Wainiha Bay in Kauai is the last bay after the town of Hanalei
and on the road that leads toward the rugged Na
Pali Coast State Park. Wainiha Bay and Wainiha Beach are accessible by driving
on the coast road, narrow Highway 560, called the Kuhio Highway. This is the
only road that actually reaches into the otherwise inaccessible Na Pali Coast,
making an incursion of about five miles. The road travels through Haena State
Park, a tiny wild park comprising less than seven acres. This area is simply
called by locals the end of the road.
Wainiha Bay in Kauai and Haena State Park are popular with both locals and visitors. Wainiha Beach is usually much less crowded than its more famous neighbor—Kee Beach in Haena State Park—and offers a beautiful, wide sandy beach area with inland lagoons and plenty of shade because of the thick forest and tall ironwood trees that come right up to the edge of the sand. The waters here are clear and an offshore reef stretches almost the entire length of the beach. Pay attention to warning signs concerning the timing of strong currents and riptides, as there are no lifeguards here. Wainiha Bay has numerous villas and other attractive vacation rentals available, and they are generally along the land side of the highway, meaning you will need to cross the road to get to the beach.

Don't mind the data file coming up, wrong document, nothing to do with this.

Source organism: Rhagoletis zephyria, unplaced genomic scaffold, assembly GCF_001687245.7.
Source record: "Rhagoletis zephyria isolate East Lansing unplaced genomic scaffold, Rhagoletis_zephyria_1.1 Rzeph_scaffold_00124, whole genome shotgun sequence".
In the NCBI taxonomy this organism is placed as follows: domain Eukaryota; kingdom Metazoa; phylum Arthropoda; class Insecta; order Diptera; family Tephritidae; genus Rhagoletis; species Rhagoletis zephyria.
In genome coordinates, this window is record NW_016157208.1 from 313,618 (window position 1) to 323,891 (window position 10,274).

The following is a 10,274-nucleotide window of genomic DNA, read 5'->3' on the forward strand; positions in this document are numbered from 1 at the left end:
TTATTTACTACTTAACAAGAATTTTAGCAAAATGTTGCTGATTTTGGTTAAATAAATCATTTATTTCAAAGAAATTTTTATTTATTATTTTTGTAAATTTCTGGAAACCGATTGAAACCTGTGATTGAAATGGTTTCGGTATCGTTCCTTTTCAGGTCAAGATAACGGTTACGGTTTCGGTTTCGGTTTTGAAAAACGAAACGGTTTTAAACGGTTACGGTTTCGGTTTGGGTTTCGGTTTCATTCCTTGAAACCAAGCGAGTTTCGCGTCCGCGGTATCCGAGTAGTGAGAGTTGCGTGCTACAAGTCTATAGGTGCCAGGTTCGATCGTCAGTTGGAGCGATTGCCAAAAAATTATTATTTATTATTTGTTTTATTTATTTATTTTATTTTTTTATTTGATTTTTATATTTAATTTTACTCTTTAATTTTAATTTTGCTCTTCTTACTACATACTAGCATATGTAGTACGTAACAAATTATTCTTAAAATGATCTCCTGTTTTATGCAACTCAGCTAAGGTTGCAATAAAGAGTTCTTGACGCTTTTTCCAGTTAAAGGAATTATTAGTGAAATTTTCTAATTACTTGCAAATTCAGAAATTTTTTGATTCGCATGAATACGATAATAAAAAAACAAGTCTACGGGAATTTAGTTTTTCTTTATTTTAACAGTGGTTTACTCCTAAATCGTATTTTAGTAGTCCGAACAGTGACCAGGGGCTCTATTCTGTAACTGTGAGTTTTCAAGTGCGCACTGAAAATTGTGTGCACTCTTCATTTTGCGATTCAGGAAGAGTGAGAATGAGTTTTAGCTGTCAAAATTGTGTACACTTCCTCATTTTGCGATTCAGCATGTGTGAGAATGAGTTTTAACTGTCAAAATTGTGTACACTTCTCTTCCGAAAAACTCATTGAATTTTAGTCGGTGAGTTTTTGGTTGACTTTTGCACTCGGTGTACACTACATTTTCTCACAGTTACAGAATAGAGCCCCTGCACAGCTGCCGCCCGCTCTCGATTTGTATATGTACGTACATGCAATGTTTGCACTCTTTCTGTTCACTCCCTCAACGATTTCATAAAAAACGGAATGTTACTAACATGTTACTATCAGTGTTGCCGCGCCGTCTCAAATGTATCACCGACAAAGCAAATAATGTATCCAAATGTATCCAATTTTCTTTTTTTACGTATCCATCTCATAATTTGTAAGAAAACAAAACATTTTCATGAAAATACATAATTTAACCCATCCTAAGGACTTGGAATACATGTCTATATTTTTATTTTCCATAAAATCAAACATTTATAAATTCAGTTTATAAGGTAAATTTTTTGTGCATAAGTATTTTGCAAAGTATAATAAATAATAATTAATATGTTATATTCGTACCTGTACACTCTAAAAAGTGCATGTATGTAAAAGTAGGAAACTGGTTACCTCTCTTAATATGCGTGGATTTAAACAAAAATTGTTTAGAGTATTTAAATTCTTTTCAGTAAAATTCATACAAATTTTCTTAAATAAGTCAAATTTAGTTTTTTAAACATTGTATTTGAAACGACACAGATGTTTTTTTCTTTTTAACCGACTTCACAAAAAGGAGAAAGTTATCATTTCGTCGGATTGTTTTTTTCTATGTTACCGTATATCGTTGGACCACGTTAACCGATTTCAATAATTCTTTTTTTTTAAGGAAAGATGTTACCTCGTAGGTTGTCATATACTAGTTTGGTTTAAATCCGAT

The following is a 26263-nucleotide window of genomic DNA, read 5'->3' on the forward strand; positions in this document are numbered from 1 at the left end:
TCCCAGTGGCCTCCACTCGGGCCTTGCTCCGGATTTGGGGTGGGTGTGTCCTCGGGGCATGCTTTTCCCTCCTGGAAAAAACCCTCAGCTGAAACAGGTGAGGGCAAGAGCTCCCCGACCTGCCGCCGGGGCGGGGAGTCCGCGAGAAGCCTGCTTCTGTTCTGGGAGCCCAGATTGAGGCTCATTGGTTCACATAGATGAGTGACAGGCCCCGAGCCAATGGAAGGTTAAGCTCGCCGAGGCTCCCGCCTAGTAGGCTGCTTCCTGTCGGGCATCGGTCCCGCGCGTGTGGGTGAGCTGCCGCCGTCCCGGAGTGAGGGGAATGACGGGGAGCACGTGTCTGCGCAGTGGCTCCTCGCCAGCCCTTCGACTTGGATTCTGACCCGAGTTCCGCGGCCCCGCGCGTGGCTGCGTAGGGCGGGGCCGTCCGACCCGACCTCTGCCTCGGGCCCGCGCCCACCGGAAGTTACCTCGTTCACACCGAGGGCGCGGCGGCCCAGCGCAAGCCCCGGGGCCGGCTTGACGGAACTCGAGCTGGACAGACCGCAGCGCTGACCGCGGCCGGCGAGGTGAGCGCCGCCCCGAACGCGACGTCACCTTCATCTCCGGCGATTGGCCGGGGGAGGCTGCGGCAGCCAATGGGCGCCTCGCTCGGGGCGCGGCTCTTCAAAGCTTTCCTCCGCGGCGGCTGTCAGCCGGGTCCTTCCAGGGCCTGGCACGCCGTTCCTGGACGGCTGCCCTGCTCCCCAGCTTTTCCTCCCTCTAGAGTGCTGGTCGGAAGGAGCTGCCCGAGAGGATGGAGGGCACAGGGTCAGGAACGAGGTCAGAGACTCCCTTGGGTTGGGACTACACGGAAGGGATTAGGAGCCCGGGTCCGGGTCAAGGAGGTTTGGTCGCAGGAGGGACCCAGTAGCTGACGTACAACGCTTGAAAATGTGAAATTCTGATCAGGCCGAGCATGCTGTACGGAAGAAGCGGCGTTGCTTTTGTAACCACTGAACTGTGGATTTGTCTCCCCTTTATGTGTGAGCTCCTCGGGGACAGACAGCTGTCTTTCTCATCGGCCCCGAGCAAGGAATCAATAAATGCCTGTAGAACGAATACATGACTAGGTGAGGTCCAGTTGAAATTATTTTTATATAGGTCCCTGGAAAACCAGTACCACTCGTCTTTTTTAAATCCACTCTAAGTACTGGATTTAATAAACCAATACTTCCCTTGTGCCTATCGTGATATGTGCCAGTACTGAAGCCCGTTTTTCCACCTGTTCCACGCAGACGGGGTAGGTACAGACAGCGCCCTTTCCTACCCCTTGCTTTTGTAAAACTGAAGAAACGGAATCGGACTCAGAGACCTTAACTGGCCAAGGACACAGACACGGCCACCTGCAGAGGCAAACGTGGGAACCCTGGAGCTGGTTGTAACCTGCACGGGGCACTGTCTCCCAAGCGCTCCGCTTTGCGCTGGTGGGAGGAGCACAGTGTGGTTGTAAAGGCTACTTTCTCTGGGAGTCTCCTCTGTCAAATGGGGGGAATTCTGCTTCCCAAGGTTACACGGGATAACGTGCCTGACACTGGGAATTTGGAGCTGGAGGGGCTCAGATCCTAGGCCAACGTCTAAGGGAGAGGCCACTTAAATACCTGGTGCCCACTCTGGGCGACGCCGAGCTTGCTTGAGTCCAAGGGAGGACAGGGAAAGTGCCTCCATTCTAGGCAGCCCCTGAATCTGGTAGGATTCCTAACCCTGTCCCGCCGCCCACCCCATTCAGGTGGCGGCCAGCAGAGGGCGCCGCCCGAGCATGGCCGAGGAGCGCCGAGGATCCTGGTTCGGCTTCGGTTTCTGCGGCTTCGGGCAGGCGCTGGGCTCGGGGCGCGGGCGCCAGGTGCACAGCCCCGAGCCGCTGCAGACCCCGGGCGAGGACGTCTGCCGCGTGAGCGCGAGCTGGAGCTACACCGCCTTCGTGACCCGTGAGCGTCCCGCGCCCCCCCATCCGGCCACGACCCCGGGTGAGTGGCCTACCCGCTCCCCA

Wainiha Bay and Haena State Park contain the trailhead for the Kalalau Trail that leads hikers to the beautiful Kalalau Valley. You can hike up the entire trail, which ends eleven miles later at the Kalalau Valley Lookout below Waimea Canyon. This is a steep trail and can be a very strenuous hike, likely taking an experienced hiker who is in good shape a full day to travel the entire length. Many visitors come here to hike only the shorter, less difficult portion of the trail. It is a trek of about two miles up to Hanakapia Falls, a lovely waterfall with naturally terraced pools good for swimming or at least a good soak.
Past Wainiha Bay in Kauai and on into Haena State Park, you will find several ancient sea caves, some wet and some dry. It is said that Pele, goddess of volcanoes, dug the caves in her quest for a new home. It is also said the caves were meeting places for Hawaiian royalty. There are many tales about the caves, and you could hear a different legend from every local you ask.
Here also is beautiful Kee Beach, which unlike Wainiha Beach has lifeguards on duty. There is shore fishing along the coast here and good snorkeling if you pay attention to tide and current warning signs. If you are an inexperienced snorkeler and unsure about the current, it is best to play it safe and stay out of the water. Parking at Kee Beach can be problematic, so plan to arrive as early in the day as possible. From the end of the road and Tunnels Beach, there are wonderful views of Makana Mountain, also known as Bali Hai, and the rugged coastline to the west.